First published in 1961, this is the autobiography of Harpo Marx, the silent comedian of The Marx Brothers fame.
Writing of his life before, during, and after becoming famous by incorporating lovely and humorous stories and anecdotes, Harp Marx tells of growing up in a rough neighborhood and being poor, being bullied and dropping out of school, teaching himself to read, write, tell time, and to play the piano and harp.
He speaks of his close relationships with his family members, particularly his mother and brother Leonard (Chico), who would become his partner-in-crime on screen, and the profound effect that the death of his parents Sam and Minnie had on him.
Filled with insider tales of his antics on and off stage, and the hard graft he and his brothers put into reaching their level of success, the reader becomes privy to a rare glimpse into Marx’ thoughts on everything and everyone he had the privilege of working with.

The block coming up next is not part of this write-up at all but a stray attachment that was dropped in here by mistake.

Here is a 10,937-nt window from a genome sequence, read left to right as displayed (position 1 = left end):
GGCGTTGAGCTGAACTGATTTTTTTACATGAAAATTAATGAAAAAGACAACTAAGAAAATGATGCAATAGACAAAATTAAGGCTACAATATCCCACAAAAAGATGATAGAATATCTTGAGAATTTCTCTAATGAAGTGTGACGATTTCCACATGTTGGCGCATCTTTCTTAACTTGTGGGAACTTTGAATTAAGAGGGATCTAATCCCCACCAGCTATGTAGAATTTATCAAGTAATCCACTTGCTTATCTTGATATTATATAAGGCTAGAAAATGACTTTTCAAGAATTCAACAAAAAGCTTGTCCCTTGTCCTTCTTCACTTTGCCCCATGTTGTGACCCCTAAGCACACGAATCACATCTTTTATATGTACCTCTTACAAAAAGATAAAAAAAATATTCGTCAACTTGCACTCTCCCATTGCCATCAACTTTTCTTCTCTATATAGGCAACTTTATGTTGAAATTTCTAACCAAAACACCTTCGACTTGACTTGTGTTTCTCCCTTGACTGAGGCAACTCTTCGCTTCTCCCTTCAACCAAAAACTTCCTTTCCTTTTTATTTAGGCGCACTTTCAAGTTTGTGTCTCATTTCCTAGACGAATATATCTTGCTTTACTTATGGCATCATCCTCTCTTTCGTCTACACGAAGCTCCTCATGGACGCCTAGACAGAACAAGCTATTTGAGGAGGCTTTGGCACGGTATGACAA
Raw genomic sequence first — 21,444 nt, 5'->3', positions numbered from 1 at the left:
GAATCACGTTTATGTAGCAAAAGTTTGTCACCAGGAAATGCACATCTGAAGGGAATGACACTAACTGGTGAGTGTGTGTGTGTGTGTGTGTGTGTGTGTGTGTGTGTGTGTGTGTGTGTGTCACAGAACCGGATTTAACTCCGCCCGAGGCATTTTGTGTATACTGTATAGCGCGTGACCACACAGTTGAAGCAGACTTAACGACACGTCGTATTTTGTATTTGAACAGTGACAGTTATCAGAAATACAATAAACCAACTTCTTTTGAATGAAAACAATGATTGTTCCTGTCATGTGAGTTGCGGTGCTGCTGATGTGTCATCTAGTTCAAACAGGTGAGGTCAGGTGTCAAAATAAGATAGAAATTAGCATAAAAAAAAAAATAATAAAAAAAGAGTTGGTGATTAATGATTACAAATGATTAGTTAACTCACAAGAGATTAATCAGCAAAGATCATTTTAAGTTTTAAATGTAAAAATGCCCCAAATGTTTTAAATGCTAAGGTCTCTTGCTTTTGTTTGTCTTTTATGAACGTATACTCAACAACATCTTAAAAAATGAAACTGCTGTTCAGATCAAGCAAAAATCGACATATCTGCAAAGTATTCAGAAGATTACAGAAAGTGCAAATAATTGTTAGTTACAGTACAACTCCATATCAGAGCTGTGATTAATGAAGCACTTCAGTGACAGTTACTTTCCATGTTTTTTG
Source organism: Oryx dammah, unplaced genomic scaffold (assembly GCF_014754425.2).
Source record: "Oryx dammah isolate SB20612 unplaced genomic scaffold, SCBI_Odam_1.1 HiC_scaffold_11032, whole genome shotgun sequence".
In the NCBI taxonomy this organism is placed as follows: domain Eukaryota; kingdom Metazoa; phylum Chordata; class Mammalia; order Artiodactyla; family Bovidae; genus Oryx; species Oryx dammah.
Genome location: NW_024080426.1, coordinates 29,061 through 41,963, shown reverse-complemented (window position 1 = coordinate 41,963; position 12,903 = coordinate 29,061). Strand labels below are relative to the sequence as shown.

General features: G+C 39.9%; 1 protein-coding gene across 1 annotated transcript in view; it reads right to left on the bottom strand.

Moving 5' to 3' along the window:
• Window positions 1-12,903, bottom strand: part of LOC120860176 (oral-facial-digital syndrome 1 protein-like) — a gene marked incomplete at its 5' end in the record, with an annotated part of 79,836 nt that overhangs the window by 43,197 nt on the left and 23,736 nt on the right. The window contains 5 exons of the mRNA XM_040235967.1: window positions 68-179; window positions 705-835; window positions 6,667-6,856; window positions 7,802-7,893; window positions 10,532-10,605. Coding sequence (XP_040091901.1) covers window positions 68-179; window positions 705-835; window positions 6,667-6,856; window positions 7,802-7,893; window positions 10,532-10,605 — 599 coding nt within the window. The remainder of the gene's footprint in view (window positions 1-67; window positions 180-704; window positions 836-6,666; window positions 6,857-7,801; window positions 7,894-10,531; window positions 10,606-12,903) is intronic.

The book reveals the friendships he forged and the blows he was dealt in show-business, and of his marriage to his wife, actress Susan Fleming, with whom he adopted four children and built a ranch on which they lived happily ever after, along with numerous animals.
A thoroughly enjoyable read.
“This is a riotous story which is reasonably mad and as accurate as a Marx brother can make it. Despite only a year and a half of schooling, Harpo, or perhaps his collaborator, is the best writer of the Marx Brother. Highly recommended.”—Library Journal
“A funny, affectionate and unpretentious autobiography done with a sharply professional assist from Rowland Barber.”—New York Times Book Review
“This is a racy autobiography by the mute Marx Brother with the rolling eyes, oversized pants and red wig who could send a glissando reeling over his harp.[…] It is enjoyable reading and polished writing…”—Kirkus Review